There is no question Jeff Bezos is a brilliant, innovative man. It’s not enough that he revolutionized global commerce when he founded Amazon, he has always been two steps ahead of the competition. I remember a few years back how people laughed when he told “60 Minutes” that one day his company might use drones to deliver packages.
No one is laughing now at the former Miami Palmetto High School valedictorian. He’s always working on something. At $188.4 billion, give or take an island or two, he also has the cash to indulge himself. That wealth was on full display Tuesday when he successfully blasted to the edge of space in his fully automated Blue Origin rocket.
It was an amazing technological achievement.
He spent an estimated $7.5 billion to build and program the vessel.
Well, it’s his money. He has the right to spend it how he chooses.
However, let’s compare and contrast, shall we?
MacKenzie Scott, Bezos’ ex-wife, committed to giving away the billions she received when she ended their 25-year marriage. Her original $36 billion in Amazon stock has grown to an estimated $60 billion.
Scott and her new husband, high school science teacher Dan Jewett, have so far donated $8.5 billion to 786 organizations — roughly equivalent to what Bezos spent to scratch a lifelong itch for space travel. The gifts come with no strings attached.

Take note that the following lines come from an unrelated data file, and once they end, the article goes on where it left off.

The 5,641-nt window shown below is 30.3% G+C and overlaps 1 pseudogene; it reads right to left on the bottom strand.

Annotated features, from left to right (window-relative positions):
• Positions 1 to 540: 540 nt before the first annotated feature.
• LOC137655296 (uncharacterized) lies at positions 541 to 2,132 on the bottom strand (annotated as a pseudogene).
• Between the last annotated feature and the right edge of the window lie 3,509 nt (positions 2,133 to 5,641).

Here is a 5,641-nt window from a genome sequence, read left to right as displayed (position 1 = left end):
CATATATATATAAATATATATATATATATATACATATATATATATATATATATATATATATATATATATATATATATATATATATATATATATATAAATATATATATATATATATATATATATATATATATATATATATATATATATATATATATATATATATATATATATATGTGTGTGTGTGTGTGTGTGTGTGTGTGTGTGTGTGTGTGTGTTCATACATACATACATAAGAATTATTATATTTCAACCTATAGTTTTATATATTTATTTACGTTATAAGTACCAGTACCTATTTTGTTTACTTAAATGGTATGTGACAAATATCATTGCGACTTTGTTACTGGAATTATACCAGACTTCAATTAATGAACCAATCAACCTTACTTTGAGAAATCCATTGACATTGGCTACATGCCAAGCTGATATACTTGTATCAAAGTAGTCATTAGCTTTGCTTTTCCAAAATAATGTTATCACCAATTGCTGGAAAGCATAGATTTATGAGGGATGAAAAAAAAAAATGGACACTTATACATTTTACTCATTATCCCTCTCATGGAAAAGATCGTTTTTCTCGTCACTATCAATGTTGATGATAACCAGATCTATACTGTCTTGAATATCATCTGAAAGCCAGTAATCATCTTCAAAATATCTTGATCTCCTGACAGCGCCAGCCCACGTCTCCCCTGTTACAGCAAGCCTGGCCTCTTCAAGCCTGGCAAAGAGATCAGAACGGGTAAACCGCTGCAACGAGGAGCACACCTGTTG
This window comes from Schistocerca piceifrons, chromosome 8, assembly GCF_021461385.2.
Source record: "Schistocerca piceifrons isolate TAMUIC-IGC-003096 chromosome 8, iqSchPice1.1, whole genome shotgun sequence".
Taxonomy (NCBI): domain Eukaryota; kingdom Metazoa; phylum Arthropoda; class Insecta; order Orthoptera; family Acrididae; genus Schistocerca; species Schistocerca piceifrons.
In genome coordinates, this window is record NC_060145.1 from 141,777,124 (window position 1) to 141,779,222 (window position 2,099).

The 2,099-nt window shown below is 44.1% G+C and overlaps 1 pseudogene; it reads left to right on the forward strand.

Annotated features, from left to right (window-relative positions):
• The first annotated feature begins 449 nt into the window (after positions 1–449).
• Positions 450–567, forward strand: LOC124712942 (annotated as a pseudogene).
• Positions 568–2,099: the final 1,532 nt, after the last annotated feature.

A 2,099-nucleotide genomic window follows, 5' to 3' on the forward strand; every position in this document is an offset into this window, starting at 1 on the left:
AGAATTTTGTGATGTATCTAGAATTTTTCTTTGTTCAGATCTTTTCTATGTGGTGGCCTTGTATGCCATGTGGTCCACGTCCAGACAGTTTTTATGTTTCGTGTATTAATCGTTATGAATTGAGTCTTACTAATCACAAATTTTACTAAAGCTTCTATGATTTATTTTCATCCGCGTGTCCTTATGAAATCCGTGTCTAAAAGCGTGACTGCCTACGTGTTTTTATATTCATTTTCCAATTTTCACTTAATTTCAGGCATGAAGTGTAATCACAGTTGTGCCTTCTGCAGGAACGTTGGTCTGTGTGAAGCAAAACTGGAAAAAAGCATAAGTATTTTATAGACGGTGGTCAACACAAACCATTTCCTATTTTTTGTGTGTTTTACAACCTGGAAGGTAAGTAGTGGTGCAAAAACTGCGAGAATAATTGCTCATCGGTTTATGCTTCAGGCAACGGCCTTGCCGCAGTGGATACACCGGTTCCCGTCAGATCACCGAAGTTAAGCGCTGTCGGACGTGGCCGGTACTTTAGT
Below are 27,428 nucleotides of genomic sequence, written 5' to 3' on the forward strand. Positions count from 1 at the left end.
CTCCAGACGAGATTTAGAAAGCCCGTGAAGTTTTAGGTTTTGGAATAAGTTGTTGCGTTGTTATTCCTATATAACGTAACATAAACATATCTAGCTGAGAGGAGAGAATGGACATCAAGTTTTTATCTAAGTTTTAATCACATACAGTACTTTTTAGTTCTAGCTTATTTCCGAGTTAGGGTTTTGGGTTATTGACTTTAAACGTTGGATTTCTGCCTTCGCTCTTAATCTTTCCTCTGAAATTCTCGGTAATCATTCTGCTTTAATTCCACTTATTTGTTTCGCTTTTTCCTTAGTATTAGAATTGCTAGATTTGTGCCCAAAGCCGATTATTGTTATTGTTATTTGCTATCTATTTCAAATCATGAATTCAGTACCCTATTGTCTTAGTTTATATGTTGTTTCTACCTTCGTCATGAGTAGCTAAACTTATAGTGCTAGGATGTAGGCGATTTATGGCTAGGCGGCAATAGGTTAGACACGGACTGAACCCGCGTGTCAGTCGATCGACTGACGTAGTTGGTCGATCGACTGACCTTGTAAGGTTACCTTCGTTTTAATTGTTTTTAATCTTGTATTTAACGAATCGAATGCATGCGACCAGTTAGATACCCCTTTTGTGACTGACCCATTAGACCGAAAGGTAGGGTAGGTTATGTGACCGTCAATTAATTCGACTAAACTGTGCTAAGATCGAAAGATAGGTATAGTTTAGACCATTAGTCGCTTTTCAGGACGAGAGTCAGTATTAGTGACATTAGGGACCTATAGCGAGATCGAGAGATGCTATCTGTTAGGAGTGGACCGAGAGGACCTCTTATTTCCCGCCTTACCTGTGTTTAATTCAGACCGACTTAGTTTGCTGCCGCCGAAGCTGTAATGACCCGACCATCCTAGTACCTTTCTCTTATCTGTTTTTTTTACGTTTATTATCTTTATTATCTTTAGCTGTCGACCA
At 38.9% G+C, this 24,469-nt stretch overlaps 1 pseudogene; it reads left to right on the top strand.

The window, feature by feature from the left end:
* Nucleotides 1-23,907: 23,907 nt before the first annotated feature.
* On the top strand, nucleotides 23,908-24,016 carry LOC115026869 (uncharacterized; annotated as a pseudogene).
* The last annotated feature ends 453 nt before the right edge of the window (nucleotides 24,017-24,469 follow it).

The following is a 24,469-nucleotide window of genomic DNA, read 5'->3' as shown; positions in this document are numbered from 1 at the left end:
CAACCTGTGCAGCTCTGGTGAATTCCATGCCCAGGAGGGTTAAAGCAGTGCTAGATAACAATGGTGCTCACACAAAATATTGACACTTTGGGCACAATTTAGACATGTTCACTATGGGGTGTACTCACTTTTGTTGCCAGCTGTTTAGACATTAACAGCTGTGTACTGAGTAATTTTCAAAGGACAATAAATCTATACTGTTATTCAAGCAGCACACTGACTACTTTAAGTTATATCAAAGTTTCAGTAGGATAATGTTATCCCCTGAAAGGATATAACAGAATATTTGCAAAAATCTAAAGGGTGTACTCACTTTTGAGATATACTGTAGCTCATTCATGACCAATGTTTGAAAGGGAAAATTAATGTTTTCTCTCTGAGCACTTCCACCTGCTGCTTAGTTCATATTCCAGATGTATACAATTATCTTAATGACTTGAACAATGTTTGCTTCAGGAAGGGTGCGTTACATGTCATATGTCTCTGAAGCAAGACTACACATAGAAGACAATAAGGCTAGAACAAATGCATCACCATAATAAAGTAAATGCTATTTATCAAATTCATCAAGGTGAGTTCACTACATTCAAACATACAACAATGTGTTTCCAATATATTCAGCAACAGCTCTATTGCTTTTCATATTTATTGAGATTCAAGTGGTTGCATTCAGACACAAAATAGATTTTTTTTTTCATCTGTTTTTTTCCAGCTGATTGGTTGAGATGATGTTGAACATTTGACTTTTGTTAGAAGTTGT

Recent recipients include Florida International University, the University of Central Florida, and Broward College.
In a Medium blog post, Scott explained she and her husband “are all attempting to give away a fortune that was enabled by systems in need of change.”
“In this effort, we are governed by a humbling belief that it would be better if disproportionate wealth were not concentrated in a small number of hands and that the solutions are best designed and implemented by others,” Scott wrote.
To be fair, Bezos donated $10 billion last year to launch the Bezos Earth Fund. He also gave $100 million to Feeding America, which supplies more than 200 food banks.
But where his ex-wife pledged to “keep at it until the safe is empty,” Bezos plans to charge passengers who want to join him in space up to $2.1 million for the ride.
As always, he has a keenly honed sense of what people will pay exorbitant amounts of money to experience.
Like I said, though, it’s his money. That also goes for those who want to hail a taxi that will take them out of this world.
And it was our choice to use Amazon and make Bezos richer.
Yes, I use that service.
Still, it’s mind-blowing to read the Federal Reserve report from last year that the top 1% of Americans control 30.4% of all household wealth in this country.
The bottom 50% of the population combined has 1.9% of all the wealth. The COVID-19 pandemic — still a thing, by the way — devastated many businesses that employed people on the bottom half of the wealth chart.
They struggle for adequate health coverage, rent payments, and often just to pay the grocery bill. The divide between the haves and have-nots is growing wider.
And what Bezos’ former wife said about disproportionate wealth concentrated in a small number of hands? Her point was made the second Blue Origin’s engines ignited.